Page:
May 23, 1997 was a day that would change our family forever. That day was the beginning of the end of our mother's life. Judy Turner was an active 57 year old wife and mother. She worked as a nurse in the maternity ward of Gettysburg Hospital. She was a positive happy person and that day even more cheerful than normal. She made time to have lunch with my sister and then volunteered at her church. After volunteering she went out to have a coke with some friends at Wendy's. In the middle of the time she complained of a terrible pain in her head. She consented immediately to go to the hospital. By the time they got to the car she was unconscious and having trouble breathing. I am sure that she knew what was happening. Both her father and her brother had died from cerebral aneurysms.
My sister called me from work and I arrived at the hospital within an hour and a half. My sister had arrived shortly after my mother was received. What we saw was awful. Our mother was withering and posturing. No one could assure us it wasn't due to pain and they were giving her pain medication. They were preparing her to be life lined to the York Hospital Trauma Center.
Our brother flew in from Utah that night and for the next 12 days we spent most of our days at the Hospital. The staff was great. They treated her with dignity and compassion. They worked with our family dynamics and encouraged our involvement. She was in a drug induced coma and was experiencing vasospasms. The doctors kept us well informed and answered all of our questions. The full extent of her illness became clear on Monday June 2 when we found out the results of her Angiogram. She had 5 aneurysms, 3 in the front and 2 in the back.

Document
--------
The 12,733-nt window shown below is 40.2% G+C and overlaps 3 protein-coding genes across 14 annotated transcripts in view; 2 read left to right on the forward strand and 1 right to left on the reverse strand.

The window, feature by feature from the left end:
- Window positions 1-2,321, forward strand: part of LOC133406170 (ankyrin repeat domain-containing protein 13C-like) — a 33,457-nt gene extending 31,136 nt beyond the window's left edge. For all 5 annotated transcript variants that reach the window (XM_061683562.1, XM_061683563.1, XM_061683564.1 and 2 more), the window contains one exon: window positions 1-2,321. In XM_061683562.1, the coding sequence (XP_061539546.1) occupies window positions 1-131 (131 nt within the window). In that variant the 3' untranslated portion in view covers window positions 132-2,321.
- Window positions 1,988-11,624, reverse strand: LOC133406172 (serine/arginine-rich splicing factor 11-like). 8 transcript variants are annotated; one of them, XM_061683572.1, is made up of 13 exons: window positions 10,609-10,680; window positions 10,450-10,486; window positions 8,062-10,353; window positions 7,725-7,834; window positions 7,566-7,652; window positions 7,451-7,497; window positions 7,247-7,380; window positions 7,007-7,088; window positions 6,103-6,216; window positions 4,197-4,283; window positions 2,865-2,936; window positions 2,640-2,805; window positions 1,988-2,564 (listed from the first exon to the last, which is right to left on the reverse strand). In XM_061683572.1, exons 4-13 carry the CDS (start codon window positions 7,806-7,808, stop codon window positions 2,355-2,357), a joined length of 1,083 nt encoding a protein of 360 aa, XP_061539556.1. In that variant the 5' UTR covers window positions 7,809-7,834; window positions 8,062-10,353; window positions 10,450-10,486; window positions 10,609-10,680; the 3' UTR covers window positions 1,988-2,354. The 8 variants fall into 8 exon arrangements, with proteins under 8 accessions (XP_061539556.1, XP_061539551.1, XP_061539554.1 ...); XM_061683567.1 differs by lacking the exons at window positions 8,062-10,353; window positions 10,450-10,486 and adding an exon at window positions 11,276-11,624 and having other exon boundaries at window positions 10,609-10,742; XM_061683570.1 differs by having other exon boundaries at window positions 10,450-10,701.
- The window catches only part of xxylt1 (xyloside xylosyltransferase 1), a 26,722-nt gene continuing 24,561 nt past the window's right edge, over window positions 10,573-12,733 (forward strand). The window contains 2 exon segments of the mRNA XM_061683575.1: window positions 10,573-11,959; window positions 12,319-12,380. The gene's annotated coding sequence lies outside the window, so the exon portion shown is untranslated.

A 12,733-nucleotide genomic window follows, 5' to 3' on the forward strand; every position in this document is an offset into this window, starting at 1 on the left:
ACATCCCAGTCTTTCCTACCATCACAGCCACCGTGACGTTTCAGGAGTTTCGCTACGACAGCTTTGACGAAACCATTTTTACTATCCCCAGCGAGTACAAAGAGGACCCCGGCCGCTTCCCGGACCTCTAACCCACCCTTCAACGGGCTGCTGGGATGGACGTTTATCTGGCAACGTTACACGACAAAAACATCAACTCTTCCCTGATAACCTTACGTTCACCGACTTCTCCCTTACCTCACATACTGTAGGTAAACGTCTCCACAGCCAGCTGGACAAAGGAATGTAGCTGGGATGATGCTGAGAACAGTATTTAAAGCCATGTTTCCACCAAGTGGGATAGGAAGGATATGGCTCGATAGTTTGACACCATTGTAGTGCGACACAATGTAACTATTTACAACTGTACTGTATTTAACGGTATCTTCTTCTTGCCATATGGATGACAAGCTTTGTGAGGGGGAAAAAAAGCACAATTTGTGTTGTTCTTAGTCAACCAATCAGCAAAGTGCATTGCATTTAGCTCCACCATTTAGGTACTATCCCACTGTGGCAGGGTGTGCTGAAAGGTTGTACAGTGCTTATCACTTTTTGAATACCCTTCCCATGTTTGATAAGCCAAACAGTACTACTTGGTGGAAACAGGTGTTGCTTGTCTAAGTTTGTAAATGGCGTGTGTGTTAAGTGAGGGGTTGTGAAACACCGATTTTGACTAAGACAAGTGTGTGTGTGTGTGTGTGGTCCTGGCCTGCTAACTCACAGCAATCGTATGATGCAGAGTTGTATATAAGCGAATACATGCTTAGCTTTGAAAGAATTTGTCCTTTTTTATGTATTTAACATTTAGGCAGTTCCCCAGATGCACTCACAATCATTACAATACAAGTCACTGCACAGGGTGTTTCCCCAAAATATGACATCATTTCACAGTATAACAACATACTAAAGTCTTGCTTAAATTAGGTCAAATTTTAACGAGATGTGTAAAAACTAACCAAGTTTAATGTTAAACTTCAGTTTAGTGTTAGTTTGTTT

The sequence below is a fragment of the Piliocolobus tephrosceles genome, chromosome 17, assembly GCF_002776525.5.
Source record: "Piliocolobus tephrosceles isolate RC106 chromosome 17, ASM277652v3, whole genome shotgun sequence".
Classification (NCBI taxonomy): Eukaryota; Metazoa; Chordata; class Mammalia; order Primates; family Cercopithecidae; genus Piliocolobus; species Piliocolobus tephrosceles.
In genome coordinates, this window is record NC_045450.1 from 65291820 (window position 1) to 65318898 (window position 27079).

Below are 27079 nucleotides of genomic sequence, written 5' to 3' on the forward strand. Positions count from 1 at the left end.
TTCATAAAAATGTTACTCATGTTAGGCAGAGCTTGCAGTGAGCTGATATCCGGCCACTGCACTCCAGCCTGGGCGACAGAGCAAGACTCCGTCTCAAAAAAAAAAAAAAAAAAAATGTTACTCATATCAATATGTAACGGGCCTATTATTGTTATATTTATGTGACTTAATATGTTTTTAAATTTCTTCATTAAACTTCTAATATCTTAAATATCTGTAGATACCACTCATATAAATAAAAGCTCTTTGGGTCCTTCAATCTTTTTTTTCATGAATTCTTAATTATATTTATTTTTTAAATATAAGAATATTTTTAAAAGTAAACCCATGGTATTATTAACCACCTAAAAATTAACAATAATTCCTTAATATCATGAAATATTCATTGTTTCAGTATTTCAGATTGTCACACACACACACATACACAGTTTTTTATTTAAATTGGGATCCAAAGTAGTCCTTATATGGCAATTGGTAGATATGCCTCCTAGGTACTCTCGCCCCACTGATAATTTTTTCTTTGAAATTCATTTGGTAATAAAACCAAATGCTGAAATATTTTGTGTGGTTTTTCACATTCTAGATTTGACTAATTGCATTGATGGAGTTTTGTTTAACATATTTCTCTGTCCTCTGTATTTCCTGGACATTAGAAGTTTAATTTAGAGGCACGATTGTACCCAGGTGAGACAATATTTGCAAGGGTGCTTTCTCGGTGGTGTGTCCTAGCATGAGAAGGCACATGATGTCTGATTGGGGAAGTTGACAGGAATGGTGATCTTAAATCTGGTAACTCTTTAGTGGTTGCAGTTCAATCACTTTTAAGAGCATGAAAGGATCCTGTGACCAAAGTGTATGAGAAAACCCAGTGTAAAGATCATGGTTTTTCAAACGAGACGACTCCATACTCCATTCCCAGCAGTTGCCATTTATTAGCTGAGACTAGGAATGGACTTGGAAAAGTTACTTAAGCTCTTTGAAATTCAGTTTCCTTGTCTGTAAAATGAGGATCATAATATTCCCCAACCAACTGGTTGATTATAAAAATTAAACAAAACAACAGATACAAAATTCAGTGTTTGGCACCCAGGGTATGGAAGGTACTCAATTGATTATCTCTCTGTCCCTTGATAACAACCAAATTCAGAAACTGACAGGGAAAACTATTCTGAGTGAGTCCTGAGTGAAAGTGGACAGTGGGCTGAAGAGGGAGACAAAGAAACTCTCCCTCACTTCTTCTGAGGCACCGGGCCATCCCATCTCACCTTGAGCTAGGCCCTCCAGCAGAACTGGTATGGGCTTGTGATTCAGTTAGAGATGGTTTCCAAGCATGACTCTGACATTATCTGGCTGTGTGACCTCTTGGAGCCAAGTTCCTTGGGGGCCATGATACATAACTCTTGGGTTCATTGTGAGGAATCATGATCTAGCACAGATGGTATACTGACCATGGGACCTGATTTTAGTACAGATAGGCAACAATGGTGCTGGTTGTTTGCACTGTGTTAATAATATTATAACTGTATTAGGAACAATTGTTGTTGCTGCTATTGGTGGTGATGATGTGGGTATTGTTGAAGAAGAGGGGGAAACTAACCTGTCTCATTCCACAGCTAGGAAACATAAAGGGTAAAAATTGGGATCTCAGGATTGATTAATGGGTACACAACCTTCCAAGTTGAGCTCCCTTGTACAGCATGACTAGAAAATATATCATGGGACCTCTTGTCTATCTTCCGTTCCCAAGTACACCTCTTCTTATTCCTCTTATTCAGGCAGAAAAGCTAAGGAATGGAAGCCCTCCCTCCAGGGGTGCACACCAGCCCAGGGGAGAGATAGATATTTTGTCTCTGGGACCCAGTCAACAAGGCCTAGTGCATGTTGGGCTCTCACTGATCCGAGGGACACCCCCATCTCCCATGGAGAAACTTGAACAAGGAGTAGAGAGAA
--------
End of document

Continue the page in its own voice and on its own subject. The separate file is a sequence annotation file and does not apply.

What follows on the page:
She was to be moved to Johns Hopkins where they had more experience in this type of aneurysm. While no one can say if she could hear in the state she was in it was after this news that things took a turn for the worse. That night the doctor's called our step-father but somehow the information was not shared until the next morning. By the time we arrived at the hospital at 9:00 she had already died. It is still difficult for me to understand that a person can be fine one minute and on deaths door the next. She was a lovely lady - full of life and laughter. We miss her so much. The day after her aneurysm burst I received a card from her mailed the day before her aneurysm. Her words are a treasure from heaven. How I wish to hear her voice or see her smile.
My brother, sister and I all had MRAs as the family history was so great. Much to our surprise we all came out with no evidence of any cerebral aneurysms. We have been advised to have our children tested when they are in their late teens in case it skipped a generation. For the oldest grandchild that is a decade away for the youngest, who is only 1 year old, it is nearly two. How sad that he will not get to know his wonderful grandmother who was there assisting at his birth.
I am grateful for this site. It helped me through the worst of the distress and gave me information I could get no place else.